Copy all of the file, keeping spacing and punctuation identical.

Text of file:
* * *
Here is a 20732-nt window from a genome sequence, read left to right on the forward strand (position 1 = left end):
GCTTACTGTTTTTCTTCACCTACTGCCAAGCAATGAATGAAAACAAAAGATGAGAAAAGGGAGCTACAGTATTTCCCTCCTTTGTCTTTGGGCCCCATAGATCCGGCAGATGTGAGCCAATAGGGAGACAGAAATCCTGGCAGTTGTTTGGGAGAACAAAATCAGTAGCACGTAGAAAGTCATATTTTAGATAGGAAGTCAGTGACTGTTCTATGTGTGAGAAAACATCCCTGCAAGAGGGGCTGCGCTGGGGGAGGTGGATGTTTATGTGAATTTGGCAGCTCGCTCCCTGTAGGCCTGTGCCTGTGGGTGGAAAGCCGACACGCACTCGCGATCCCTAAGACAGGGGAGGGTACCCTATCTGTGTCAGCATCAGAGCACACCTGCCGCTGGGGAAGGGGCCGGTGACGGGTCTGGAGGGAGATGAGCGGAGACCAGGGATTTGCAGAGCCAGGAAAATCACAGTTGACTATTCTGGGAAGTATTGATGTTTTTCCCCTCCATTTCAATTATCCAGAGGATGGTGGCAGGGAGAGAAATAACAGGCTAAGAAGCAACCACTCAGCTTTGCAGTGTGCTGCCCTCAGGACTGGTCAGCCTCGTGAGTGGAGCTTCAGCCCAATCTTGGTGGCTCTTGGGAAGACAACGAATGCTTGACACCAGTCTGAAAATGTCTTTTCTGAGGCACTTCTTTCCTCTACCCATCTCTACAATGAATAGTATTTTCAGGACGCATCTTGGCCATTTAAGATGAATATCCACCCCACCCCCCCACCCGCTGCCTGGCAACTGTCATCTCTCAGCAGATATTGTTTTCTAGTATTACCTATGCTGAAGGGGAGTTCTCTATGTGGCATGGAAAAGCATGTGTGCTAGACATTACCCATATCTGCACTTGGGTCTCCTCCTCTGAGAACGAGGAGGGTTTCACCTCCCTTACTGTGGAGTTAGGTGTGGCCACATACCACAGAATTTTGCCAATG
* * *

Here is a 20732-nt window from a genome sequence, read left to right on the forward strand (position 1 = left end):
GCTTACTGTTTTTCTTCACCTACTGCCAAGCAATGAATGAAAACAAAAGATGAGAAAAGGGAGCTACAGTATTTCCCTCCTTTGTCTTTGGGCCCCATAGATCCGGCAGATGTGAGCCAATAGGGAGACAGAAATCCTGGCAGTTGTTTGGGAGAACAAAATCAGTAGCACGTAGAAAGTCATATTTTAGATAGGAAGTCAGTGACTGTTCTATGTGTGAGAAAACATCCCTGCAAGAGGGGCTGCGCTGGGGGAGGTGGATGTTTATGTGAATTTGGCAGCTCGCTCCCTGTAGGCCTGTGCCTGTGGGTGGAAAGCCGACACGCACTCGCGATCCCTAAGACAGGGGAGGGTACCCTATCTGTGTCAGCATCAGAGCACACCTGCCGCTGGGGAAGGGGCCGGTGACGGGTCTGGAGGGAGATGAGCGGAGACCAGGGATTTGCAGAGCCAGGAAAATCACAGTTGACTATTCTGGGAAGTATTGATGTTTTTCCCCTCCATTTCAATTATCCAGAGGATGGTGGCAGGGAGAGAAATAACAGGCTAAGAAGCAACCACTCAGCTTTGCAGTGTGCTGCCCTCAGGACTGGTCAGCCTCGTGAGTGGAGCTTCAGCCCAATCTTGGTGGCTCTTGGGAAGACAACGAATGCTTGACACCAGTCTGAAAATGTCTTTTCTGAGGCACTTCTTTCCTCTACCCATCTCTACAATGAATAGTATTTTCAGGACGCATCTTGGCCATTTAAGATGAATATCCACCCCACCCCCCCACCCGCTGCCTGGCAACTGTCATCTCTCAGCAGATATTGTTTTCTAGTATTACCTATGCTGAAGGGGAGTTCTCTATGTGGCATGGAAAAGCATGTGTGCTAGACATTACCCATATCTGCACTTGGGTCTCCTCCTCTGAGAACGAGGAGGGTTTCACCTCCCTTACTGTGGAGTTAGGTGTGGCCACATACCACAGAATTTTGCCAATG